Tuesday, November 10, 2009

Can Chocolate be Healthy? By Dr. John Berardi

Eat and Run is an internet program Precision Nutrition has created in partnership with the endurance-oriented folks at Competitor.com. (Thus the name; Eat and Run.)

Over the next few months Precision Nutrition is bringing you dozens of new high-quality nutrition videos. Every single one supports the important ideas presented in the Precision Nutrition System.
So, make sure you’ve got your copy of PN. And then be prepared for a host of “a-ha” moments as we roll out successive episodes of Eat and Run.
Also, keep one thing in mind. The tips you’ll learn in the Eat and Run program aren’t exclusive to an endurance-oriented audience. Indeed, good nutrition is univerally important whether your primary activity is lifting weights or whether it’s lifting your bike pedals.

For more information about Chocolate:
Check out our Precision Nutrition System

Tuesday, November 3, 2009

Frozen Pumpkin Mousse Pie from eatingwell.com



Healthier Pumpkin Pie
A classic holiday favorite made healthy!
Here is a visual comparison of EatingWell’s Thanksgiving recipes versus more traditional versions of the same foods that are bound to be gracing your holiday table. We included calories, fat, saturated fat and sodium in our comparison, and we think you’ll agree the statistics are telling. Best of all, the tricks and techniques used to make these recipes lighter also make them delicious! There is no sacrificing taste in any of these great recipes. Share these healthy dishes with your family and friends this year—and save up some of those calories for the next big holiday.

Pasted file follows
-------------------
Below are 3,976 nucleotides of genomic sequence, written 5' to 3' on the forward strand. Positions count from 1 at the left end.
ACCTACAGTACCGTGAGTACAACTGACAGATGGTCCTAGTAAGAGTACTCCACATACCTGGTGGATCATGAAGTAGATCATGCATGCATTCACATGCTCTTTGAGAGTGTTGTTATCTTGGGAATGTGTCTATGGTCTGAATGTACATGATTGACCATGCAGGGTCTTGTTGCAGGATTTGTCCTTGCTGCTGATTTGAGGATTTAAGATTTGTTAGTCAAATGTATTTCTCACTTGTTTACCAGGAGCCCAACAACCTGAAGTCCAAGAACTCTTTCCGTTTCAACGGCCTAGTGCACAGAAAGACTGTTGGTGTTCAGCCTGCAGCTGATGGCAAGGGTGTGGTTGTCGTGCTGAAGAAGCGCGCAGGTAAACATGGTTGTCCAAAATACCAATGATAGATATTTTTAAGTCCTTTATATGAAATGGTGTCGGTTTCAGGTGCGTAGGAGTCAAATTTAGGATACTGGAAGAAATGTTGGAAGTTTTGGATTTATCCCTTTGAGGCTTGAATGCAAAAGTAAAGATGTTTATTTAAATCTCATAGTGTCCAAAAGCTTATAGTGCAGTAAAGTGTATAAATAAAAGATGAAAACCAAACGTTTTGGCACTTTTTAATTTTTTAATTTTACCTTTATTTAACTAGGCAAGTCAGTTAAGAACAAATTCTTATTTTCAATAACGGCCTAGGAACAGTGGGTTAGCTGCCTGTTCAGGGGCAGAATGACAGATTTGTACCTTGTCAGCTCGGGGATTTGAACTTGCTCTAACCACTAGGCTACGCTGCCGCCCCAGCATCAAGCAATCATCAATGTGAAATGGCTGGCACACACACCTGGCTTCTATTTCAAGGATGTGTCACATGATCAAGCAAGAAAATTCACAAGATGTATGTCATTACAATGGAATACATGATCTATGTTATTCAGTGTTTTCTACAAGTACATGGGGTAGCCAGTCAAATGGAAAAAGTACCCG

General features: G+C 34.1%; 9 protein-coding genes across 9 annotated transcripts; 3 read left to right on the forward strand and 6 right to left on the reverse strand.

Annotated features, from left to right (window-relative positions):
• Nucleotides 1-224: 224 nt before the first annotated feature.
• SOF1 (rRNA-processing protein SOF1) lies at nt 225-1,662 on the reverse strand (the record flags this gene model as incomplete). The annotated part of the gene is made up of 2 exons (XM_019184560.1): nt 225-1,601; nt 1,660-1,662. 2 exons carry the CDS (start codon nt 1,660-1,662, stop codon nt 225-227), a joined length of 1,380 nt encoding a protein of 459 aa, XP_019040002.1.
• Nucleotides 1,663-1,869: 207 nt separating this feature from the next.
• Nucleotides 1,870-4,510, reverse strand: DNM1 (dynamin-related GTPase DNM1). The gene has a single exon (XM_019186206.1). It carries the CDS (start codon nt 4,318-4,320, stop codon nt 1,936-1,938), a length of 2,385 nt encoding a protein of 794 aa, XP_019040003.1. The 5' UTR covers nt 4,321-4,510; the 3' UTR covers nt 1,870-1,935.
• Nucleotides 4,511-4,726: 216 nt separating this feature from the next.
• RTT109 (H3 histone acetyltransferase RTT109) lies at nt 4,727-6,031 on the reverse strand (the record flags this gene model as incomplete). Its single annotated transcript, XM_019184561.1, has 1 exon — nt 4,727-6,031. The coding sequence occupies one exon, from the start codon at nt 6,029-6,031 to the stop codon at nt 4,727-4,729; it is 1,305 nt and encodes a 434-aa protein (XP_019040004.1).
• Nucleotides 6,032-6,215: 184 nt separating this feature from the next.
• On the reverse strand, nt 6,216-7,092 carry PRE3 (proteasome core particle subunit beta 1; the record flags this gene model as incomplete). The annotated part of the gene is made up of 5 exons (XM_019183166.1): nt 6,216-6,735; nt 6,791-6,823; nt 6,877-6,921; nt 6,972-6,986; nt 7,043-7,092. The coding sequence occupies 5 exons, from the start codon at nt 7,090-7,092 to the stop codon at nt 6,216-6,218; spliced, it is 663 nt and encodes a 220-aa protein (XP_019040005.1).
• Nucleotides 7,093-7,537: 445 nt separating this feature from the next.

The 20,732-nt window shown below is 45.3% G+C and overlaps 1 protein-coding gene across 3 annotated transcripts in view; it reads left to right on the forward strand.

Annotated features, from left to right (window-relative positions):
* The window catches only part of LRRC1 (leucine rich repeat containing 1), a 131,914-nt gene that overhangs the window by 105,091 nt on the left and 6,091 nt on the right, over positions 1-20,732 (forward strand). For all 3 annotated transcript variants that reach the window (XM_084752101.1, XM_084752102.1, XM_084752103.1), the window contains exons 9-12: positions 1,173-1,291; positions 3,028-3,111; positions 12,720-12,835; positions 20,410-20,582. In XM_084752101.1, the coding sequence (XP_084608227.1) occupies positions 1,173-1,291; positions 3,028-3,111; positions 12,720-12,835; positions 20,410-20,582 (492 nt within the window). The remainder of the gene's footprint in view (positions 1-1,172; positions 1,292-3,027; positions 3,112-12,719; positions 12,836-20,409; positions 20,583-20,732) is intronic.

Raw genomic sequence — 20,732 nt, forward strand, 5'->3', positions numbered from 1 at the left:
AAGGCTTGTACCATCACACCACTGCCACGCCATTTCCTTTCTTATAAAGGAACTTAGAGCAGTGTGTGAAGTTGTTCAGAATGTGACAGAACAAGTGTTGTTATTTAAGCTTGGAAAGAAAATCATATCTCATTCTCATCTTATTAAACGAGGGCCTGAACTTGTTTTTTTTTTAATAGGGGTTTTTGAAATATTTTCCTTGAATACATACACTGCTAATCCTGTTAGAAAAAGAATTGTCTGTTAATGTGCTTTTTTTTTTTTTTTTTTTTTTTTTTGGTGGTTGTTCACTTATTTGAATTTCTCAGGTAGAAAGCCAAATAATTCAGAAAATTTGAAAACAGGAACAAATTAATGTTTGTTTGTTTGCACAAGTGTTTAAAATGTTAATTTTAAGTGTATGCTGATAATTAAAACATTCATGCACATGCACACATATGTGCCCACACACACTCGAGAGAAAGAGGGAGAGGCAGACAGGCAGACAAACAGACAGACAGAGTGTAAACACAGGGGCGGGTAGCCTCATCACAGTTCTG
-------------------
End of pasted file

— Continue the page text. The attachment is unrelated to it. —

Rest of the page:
EatingWell Frozen Pumpkin Mousse
We go with a crust made from gingersnap cookies, raisins and a bit of healthy canola oil rather than a traditional pastry crust. This cuts out the butter and shortening (along with the saturated fat) normally in a pastry crust.
Look for healthier brands of store-bought gingersnaps for the crust that don’t have any partially hydrogenated oils in the ingredient list.
Many pumpkin pies use cream and whole milk in the pumpkin filling. We combine pureed pumpkin with low fat frozen yogurt in this untraditional frozen version. We get a creamy rich result with less total fat, saturated fat and calories.
Pumpkins are already sweet so we limit the amount of sugar we add to the filling to decrease the calories even more.
EatingWell Frozen Pumpkin Mousse

230 Calories

5 g Fat

1 g Saturated Fat

2g Fiber

179 mg Sodium


Regular Pumpkin Pie
484 Calories
33 g Fat
20 g Saturated Fat
3 g Fiber
191 mg Sodium



10 servings
Active Time: 20 minutes
Total Time: 2 hours 20 minutes (including freezing time)

Ingredients
Crust
30 small gingersnap cookies, (about 7 1/2 ounces)
2 tablespoons raisins
1 tablespoon canola oil


Filling
1 cup canned pumpkin puree
1/3 cup packed brown sugar
1/2 teaspoon ground cinnamon
1/4 teaspoon ground ginger
1/4 teaspoon freshly grated nutmeg
2 pints (4 cups) frozen low-fat vanilla ice cream, softened (see Tip)

Preparation
Preheat oven to 350°F. Coat a 9-inch deep-dish pie pan with cooking spray.
To prepare crust: Combine gingersnaps and raisins in a food processor and pulse until finely chopped. Add oil and pulse until blended. Press evenly into the bottom and up the sides of the prepared pan.
Bake the crust until set, about 10 minutes. Transfer to a wire rack to cool completely.
To prepare filling: Combine pumpkin, sugar, cinnamon, ginger and nutmeg in a large bowl and mix well. Add ice cream and stir until blended. Spoon the mixture into the cooled pie crust. Freeze until firm, at least 2 hours. Let the pie soften slightly in the refrigerator for 20 to 30 minutes before serving.


Tips & Notes
Make Ahead Tip: Cover and freeze the pie for up to 3 days. Equipment: 9-inch deep-dish pie pan
Tip: To soften ice cream quickly, microwave on Medium-Low for 30 to 60 seconds.

Nutrition
Per serving: 230 calories; 5 g fat (1 g sat, 2 g mono); 4 mg cholesterol; 42 g carbohydrates; 4 g protein; 2 g fiber; 179 mg sodium; 165 mg potassium.
Nutrition Bonus: Vitamin A (80% daily value)
3 Carbohydrate Serving
Exchanges: 3 other carbohydrate, 1 fat

Kettlebell Training in the Nashville News